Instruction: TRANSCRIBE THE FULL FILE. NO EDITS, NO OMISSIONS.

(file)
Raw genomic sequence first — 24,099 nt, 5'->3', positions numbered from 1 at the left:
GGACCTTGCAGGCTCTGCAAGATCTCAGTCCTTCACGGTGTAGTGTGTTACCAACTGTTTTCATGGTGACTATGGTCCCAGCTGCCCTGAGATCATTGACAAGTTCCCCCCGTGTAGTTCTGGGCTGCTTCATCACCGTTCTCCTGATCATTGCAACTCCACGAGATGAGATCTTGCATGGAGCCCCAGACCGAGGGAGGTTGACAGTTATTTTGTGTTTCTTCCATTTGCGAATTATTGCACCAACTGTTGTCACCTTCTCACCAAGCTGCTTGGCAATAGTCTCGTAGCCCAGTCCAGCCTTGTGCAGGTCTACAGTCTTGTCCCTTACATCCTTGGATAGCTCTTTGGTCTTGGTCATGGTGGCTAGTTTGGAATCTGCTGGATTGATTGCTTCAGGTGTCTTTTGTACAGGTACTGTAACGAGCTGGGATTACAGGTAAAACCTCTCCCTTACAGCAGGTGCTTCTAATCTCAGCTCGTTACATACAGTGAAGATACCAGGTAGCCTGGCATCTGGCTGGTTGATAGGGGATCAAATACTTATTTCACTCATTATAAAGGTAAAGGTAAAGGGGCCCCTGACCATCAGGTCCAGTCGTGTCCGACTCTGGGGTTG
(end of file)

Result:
Raw genomic sequence first — 24,099 nt, 5'->3', positions numbered from 1 at the left:
GGACCTTGCAGGCTCTGCAAGATCTCAGTCCTTCACGGTGTAGTGTGTTACCAACTGTTTTCATGGTGACTATGGTCCCAGCTGCCCTGAGATCATTGACAAGTTCCCCCCGTGTAGTTCTGGGCTGCTTCATCACCGTTCTCCTGATCATTGCAACTCCACGAGATGAGATCTTGCATGGAGCCCCAGACCGAGGGAGGTTGACAGTTATTTTGTGTTTCTTCCATTTGCGAATTATTGCACCAACTGTTGTCACCTTCTCACCAAGCTGCTTGGCAATAGTCTCGTAGCCCAGTCCAGCCTTGTGCAGGTCTACAGTCTTGTCCCTTACATCCTTGGATAGCTCTTTGGTCTTGGTCATGGTGGCTAGTTTGGAATCTGCTGGATTGATTGCTTCAGGTGTCTTTTGTACAGGTACTGTAACGAGCTGGGATTACAGGTAAAACCTCTCCCTTACAGCAGGTGCTTCTAATCTCAGCTCGTTACATACAGTGAAGATACCAGGTAGCCTGGCATCTGGCTGGTTGATAGGGGATCAAATACTTATTTCACTCATTATAAAGGTAAAGGTAAAGGGGCCCCTGACCATCAGGTCCAGTCGTGTCCGACTCTGGGGTTG